Skip to navigation | Skip to main content | Skip to footer
Search the University of Manchester siteSearch Menu StaffNet

Looking back: The Christie Library

20 Jan 2021

We take a look at the illustrious origins of the Christie Library, one of the most recognisable buildings on our campus

Christie Building

Many of us will have enjoyed coffee and a cake or lunch in the magnificent surroundings of Christie's Bistro, the former library with stained glass windows, antique bookshelves and historic portraits. As many of us continue to work from home, we delve into our University's archives to bring you a snapshot of campus heritage and history. 

The Christie Library was built between 1895–8, designed by the prolific English architect Alfred Waterhouse. It was the gift of Richard Copley Christie - historian, bibliophile, lawyer and executor of Joseph Whitworth.

Richard Copley Christie was the son of Manchester mill owner Lorenzo Christie. Richard was educated at home before entering Lincoln College, Oxford, where he became a pupil and friend of Mark Pattison, a historian who believed that scholarship was the core vocation of universities. 

He returned north, aged 23, as Professor of Ancient and Modern History at the newly-founded Owens College, then housed on Quay Street in central Manchester. During the following year, he also taught political economy and commercial science. Having originally intended to study law, he registered as a trainee barrister at Lincoln's Inn. In 1855 he added law to his professorships at Owens and in 1857 began his Manchester practice in commercial law.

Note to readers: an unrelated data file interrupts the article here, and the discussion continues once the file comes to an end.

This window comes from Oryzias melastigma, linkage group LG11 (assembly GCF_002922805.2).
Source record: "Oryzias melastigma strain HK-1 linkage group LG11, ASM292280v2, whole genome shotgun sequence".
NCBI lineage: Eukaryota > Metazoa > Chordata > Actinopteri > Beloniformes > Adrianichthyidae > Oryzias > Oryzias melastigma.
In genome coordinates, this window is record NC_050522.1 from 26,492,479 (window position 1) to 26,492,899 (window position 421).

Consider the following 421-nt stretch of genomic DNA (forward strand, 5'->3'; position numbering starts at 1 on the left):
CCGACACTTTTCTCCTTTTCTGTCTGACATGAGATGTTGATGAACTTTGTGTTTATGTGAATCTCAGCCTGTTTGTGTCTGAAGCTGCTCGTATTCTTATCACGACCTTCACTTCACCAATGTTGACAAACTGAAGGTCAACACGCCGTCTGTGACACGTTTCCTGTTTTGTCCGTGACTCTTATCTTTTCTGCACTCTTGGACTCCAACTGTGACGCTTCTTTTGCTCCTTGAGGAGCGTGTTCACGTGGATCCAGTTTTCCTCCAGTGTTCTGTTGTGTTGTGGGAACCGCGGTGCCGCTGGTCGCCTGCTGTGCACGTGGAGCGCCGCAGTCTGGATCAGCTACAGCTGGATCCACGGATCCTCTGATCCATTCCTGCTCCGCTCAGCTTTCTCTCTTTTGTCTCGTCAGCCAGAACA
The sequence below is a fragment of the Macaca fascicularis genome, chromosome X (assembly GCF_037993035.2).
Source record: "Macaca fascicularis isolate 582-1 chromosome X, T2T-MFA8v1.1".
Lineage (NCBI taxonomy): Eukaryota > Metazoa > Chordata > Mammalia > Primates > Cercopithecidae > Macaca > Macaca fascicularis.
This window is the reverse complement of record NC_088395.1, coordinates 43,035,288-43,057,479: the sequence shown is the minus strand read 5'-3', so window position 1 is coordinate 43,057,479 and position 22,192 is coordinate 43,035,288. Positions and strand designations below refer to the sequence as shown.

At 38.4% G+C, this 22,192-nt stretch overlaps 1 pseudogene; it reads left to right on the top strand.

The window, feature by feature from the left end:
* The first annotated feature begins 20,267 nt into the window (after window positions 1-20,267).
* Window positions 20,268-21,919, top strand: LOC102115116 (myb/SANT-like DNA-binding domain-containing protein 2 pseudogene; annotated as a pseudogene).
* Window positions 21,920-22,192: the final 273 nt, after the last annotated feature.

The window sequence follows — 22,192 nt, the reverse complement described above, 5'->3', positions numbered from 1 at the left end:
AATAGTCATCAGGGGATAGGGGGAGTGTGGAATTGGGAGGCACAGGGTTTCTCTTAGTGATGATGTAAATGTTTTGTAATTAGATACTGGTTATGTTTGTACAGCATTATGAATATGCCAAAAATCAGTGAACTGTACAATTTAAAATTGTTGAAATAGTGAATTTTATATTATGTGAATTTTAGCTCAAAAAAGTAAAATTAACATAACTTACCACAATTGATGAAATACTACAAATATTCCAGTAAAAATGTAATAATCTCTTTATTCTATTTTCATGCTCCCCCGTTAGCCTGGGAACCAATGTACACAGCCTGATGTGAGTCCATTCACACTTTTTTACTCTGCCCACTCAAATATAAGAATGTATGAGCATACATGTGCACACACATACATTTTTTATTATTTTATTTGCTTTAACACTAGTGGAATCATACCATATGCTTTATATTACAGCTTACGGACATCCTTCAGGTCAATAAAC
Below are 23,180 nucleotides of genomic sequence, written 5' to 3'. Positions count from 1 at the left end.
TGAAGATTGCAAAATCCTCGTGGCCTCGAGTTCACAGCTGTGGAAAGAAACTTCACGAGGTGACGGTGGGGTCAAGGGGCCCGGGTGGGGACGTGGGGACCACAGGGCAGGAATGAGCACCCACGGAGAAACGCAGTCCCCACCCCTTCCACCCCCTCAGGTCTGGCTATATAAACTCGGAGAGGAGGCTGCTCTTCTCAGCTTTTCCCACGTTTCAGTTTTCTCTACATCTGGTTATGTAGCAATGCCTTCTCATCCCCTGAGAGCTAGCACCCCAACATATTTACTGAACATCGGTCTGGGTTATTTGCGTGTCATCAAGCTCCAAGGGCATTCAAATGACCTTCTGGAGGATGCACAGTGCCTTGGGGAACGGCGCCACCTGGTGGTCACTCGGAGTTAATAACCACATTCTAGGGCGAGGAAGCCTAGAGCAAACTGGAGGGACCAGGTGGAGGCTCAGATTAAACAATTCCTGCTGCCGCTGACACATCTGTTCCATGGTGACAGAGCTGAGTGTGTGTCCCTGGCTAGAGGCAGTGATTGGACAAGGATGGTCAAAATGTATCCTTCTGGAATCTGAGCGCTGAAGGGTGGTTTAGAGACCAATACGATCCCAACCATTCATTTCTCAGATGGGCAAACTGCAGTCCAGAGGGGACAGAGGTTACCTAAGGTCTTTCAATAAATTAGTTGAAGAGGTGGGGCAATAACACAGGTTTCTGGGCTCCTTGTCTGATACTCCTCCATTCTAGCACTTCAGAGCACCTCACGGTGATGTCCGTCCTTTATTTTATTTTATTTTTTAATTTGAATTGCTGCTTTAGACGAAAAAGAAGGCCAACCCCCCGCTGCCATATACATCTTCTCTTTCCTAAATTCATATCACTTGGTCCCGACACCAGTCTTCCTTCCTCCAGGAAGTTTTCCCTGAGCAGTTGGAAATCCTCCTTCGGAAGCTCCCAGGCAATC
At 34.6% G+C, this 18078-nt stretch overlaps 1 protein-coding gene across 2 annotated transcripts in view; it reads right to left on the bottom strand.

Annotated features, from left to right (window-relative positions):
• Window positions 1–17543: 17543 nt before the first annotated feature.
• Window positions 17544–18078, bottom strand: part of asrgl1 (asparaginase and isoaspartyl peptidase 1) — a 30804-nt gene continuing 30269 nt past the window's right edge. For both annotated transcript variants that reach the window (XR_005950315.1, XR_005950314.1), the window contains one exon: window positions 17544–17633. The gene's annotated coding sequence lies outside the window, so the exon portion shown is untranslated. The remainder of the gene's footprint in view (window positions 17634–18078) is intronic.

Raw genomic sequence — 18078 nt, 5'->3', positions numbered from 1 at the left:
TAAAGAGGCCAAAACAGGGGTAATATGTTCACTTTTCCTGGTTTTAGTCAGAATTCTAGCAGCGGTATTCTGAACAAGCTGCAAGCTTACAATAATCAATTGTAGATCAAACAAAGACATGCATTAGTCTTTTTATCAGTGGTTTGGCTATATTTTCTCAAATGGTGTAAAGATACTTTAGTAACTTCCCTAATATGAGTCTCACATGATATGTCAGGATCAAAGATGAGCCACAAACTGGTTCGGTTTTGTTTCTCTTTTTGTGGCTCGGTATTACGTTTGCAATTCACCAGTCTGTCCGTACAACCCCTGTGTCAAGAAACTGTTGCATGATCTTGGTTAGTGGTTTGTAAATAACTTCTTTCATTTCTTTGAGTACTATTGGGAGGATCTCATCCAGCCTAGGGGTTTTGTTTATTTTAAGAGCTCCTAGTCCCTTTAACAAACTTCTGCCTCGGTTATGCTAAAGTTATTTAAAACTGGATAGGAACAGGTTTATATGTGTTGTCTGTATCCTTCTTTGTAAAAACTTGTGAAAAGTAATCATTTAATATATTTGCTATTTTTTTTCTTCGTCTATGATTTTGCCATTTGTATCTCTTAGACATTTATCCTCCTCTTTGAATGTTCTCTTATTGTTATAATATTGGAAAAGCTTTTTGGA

Although Christie's wealth came primarily from his career as a barrister, like many of the University's early benefactors his family was connected to the products of slavery, as his father Lorenzo owned a mill at Edale, Derbyshire, which may have processed slave-grown cotton.

Christie was a keen supporter of education for working men, as well as higher education; throughout his life he promoted the college and the subsequent University. By 1869, the growth of his legal practice caused him to withdraw from his teaching work, but he continued his studies of the Renaissance. He was a lifelong supporter of local history, bibliography and the improvement of libraries.

A close associate of engineer Sir Joseph Whitworth, he was one of three trustees to whom Whitworth left his fortune. Christie paid for the construction of Whitworth Hall (which stands adjacent to the Christie Building) and from his own resources he funded the building of the Christie Library. The illustration above, which dates from 1896, shows a proposal for a bridge connecting the Christie Building to John Owens Building, however this was never built.

Christie donated 75,000 volumes to the Library which are now mostly housed at the John Rylands Library on Deansgate. Christie's wife helped persuade him to give funds for a 'cancer pavilion', opened in 1892, from which the Christie Cancer Hospital in Withington developed. 

The collections in the Christie Library served the whole University, excepting medicine, until the Arts Library opened in 1937. The building has since been redeveloped as offices and Christie's Bistro is located on the first floor. While the Bistro mainly serves hungry staff, students and visitors during the day, it also hosts events including wedding receptions, and is often described as one of Manchester's 'hidden gems'. 

Did you know?

Among those commemorated in the building is a bust of Robert Angus Smith, a Victorian chemist whose air pollution investigations led to the discovery of acid rain, and a portrait of Lord Woolton, whose famous meatless pie kept Britons fed during World War II.

Find out more

The illustration above is just one of many from our University's archives of records and documents which tell the story of our University's history and heritage. Some of these are available to view online through our digital collections